Question of conscience
For the young person facing the draft, the decision to refuse is not easy and support is lacking, seventeen-year-old Fadi Daher told The Electronic Intifada. Honored at the Urfod conference for his refusal to enlist, Daher said that “the question was whether my humanity and conscience would allow me to hold a weapon against my people, and the answer was no.”
“My journey is not easy, my family was not very approving, nor is my village, and I hate to see others go through what I endured. I will share and guide other youth of my experience and will volunteer with Urfod because it is the right thing to do,” he added.
The Urfod campaign raises scholarship money and other types of support for Druze youth like Daher who refuse to enlist. Seven scholarships were awarded at the conference and study abroad opportunities in Russia were announced.
“Maybe we should send you to hell”
Khaled Farrag, one of the founding team of Urfod from Rama, and co-director at the Grassroots Jerusalem community organization, explained the pressure and difficulties of the campaign: “The Israeli media did an interview at the beginning of our campaign and the interviewer directly said to our activist, ‘Maybe we should just send you to hell.’”
Farrag was referring to a discussion on Druze army enlistment that was aired on national 103 FM radio program Five in the Evening. A debate was held between Urfod activist Hadiya Kayoof and a high-ranking Arab soldier in the army.
By the end of the show, the interviewer — prominent right-wing journalist Ben Caspit — made a remark backing the soldier, saying that “statistics say 90 percent of Druze serve in the IDF [Israel’s army] and thanks to rational people like our guest on this show who take a look around and realize that the Jewish state is sort of heaven on earth.”
Kayoof replied that “the Jewish state is not any heaven.” The interviewer shot back: “So maybe we should just send you to hell.”
Even though Israeli media like 103 FM radio claim there is a high rate of Druze enlistment in the military, many youth from the community have refused to serve in recent years. It is widely believed that the Israeli government does not give figures on enlistment in order to hide falling numbers from public discourse and to avoid encouraging more youths to refuse the draft.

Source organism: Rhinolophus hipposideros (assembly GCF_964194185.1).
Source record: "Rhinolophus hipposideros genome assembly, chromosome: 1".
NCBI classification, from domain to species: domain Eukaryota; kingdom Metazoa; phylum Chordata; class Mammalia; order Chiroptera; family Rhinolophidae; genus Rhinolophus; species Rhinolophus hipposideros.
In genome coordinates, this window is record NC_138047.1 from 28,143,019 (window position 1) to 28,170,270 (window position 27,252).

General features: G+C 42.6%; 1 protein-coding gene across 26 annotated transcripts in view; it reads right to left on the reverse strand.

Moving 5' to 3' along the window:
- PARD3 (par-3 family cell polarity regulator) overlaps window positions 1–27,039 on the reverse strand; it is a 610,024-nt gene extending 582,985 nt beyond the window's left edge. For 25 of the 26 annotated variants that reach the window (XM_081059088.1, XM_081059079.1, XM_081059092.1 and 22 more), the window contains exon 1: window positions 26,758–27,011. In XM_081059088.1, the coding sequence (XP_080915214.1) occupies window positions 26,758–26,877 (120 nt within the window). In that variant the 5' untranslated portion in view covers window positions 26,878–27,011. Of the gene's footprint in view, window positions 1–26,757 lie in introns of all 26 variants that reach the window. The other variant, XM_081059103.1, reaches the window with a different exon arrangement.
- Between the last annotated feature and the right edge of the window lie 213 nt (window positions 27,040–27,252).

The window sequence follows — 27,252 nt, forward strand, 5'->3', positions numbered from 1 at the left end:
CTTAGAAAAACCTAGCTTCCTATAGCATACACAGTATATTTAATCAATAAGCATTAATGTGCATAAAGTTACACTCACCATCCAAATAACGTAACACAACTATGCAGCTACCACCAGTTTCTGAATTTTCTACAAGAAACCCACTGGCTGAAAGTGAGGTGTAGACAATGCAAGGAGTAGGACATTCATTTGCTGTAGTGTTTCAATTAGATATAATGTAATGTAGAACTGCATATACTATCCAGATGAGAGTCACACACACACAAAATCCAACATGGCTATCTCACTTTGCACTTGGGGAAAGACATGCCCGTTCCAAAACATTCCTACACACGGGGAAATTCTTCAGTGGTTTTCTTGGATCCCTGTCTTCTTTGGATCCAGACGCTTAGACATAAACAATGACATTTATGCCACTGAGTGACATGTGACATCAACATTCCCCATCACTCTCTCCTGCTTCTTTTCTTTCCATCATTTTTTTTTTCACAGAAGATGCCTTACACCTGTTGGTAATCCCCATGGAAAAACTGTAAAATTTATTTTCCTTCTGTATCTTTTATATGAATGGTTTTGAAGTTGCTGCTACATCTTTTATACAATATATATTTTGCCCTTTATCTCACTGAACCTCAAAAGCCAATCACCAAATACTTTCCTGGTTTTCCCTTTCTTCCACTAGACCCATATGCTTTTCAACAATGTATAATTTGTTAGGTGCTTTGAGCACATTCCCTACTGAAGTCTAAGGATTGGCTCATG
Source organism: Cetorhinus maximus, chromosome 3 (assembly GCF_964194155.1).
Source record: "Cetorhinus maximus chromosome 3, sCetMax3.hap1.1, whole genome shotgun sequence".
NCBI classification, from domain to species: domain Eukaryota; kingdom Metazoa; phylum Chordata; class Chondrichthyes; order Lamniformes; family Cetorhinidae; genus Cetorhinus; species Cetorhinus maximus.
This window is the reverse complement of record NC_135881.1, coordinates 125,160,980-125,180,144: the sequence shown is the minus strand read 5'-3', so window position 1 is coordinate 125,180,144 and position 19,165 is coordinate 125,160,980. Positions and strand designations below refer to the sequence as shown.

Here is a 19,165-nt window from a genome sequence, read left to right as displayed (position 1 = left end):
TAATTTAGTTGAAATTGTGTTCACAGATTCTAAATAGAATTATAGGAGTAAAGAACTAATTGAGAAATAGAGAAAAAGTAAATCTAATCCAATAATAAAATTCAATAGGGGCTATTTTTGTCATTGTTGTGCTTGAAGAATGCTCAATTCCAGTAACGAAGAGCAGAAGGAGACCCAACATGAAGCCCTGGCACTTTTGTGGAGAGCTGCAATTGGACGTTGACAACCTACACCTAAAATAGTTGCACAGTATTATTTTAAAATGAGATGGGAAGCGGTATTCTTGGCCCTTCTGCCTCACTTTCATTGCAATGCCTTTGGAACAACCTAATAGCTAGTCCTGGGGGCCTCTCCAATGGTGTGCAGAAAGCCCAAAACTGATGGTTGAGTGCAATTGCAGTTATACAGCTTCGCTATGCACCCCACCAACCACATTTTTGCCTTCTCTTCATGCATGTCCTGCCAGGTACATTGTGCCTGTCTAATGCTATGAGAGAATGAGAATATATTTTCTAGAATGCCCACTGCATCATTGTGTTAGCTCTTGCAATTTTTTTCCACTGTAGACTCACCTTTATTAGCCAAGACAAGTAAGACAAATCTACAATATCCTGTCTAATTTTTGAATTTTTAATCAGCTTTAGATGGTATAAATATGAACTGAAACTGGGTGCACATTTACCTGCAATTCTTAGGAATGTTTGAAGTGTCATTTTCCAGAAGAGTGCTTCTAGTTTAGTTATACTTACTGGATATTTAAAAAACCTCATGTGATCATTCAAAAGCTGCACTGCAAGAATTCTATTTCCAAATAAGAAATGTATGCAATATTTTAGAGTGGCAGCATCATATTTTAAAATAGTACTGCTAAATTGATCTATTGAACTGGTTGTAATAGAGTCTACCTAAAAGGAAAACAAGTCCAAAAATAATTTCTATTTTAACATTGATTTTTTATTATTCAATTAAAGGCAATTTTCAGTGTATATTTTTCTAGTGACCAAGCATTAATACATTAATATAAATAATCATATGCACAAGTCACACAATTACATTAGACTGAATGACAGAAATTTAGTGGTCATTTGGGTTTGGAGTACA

No comprehensive research on Druze army refusal has been undertaken by nongovernmental groups.
Challenging media representation of the Druze community as monolithically loyal to the state and its army is also a task of the Urfod campaign.
“[Israeli media] rather thrive on Druze military soldiers who participated in the war on Gaza or during military operations in East Jerusalem and portray the Druze as loyal to the state and its military, and we have to break this image,” Farrag said.
“It is not easy but we’re already witnessing progress,” he added.
This progress includes a change of fellow Palestinians’ perception of the Druze community.
“There is a growing awareness in the Palestinian streets of the change occurring amongst the Druze community in terms of growing [Palestinian] patriotism and the Urfod campaign,” Farrag said, citing outreach efforts in the occupied West Bank, including East Jerusalem.
“We are succeeding in this aspect, and it is a great accomplishment.”
Sawsan Khalife’ is a political activist and journalist from Shefa Amr in the Galilee region of Palestine.
- conscientious objection
- conscientious objectors
- Refuse, Your People Will Protect You
- Palestinians in Israel
- Samih al-Qasim
- Assem al-Khatib
- Awan Ali
- Suheil Haddad
- Israeli academia
- Jabir Asaqla
- University of Haifa
- Tel Aviv University
- Bar-Ilan University
- Ben-Gurion University of the Negev
- Hebrew University
- Fadi Daher
- Khaled Farrag
- Ben Caspit
- Hadiya Kayoof